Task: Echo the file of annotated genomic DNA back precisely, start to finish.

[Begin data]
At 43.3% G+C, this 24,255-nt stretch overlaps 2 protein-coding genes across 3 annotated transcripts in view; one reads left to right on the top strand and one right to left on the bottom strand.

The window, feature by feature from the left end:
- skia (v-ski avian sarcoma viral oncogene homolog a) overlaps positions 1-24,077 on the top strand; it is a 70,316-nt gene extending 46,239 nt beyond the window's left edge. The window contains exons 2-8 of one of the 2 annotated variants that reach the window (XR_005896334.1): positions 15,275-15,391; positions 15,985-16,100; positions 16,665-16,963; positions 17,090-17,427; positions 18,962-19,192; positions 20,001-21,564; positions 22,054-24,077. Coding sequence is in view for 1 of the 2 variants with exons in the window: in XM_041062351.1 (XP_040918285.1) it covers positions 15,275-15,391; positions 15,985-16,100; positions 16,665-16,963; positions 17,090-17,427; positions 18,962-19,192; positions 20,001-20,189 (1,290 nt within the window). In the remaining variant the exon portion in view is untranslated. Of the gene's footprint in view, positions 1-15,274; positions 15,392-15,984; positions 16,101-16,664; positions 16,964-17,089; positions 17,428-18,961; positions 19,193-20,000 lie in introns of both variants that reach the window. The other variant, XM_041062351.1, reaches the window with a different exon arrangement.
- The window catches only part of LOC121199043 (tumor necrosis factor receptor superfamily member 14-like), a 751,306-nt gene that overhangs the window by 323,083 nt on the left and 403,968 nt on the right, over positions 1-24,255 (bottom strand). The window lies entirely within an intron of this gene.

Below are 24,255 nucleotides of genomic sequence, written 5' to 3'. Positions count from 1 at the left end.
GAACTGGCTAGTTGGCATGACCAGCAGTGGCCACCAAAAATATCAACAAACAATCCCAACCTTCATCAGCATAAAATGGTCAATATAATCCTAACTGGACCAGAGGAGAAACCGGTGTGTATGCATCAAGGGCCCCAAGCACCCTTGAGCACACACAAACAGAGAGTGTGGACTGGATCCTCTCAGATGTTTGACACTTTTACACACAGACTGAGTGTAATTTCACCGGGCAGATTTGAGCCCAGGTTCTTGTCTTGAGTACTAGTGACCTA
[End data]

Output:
At 43.3% G+C, this 24,255-nt stretch overlaps 2 protein-coding genes across 3 annotated transcripts in view; one reads left to right on the top strand and one right to left on the bottom strand.

The window, feature by feature from the left end:
- skia (v-ski avian sarcoma viral oncogene homolog a) overlaps positions 1-24,077 on the top strand; it is a 70,316-nt gene extending 46,239 nt beyond the window's left edge. The window contains exons 2-8 of one of the 2 annotated variants that reach the window (XR_005896334.1): positions 15,275-15,391; positions 15,985-16,100; positions 16,665-16,963; positions 17,090-17,427; positions 18,962-19,192; positions 20,001-21,564; positions 22,054-24,077. Coding sequence is in view for 1 of the 2 variants with exons in the window: in XM_041062351.1 (XP_040918285.1) it covers positions 15,275-15,391; positions 15,985-16,100; positions 16,665-16,963; positions 17,090-17,427; positions 18,962-19,192; positions 20,001-20,189 (1,290 nt within the window). In the remaining variant the exon portion in view is untranslated. Of the gene's footprint in view, positions 1-15,274; positions 15,392-15,984; positions 16,101-16,664; positions 16,964-17,089; positions 17,428-18,961; positions 19,193-20,000 lie in introns of both variants that reach the window. The other variant, XM_041062351.1, reaches the window with a different exon arrangement.
- The window catches only part of LOC121199043 (tumor necrosis factor receptor superfamily member 14-like), a 751,306-nt gene that overhangs the window by 323,083 nt on the left and 403,968 nt on the right, over positions 1-24,255 (bottom strand). The window lies entirely within an intron of this gene.

Below are 24,255 nucleotides of genomic sequence, written 5' to 3'. Positions count from 1 at the left end.
GAACTGGCTAGTTGGCATGACCAGCAGTGGCCACCAAAAATATCAACAAACAATCCCAACCTTCATCAGCATAAAATGGTCAATATAATCCTAACTGGACCAGAGGAGAAACCGGTGTGTATGCATCAAGGGCCCCAAGCACCCTTGAGCACACACAAACAGAGAGTGTGGACTGGATCCTCTCAGATGTTTGACACTTTTACACACAGACTGAGTGTAATTTCACCGGGCAGATTTGAGCCCAGGTTCTTGTCTTGAGTACTAGTGACCTA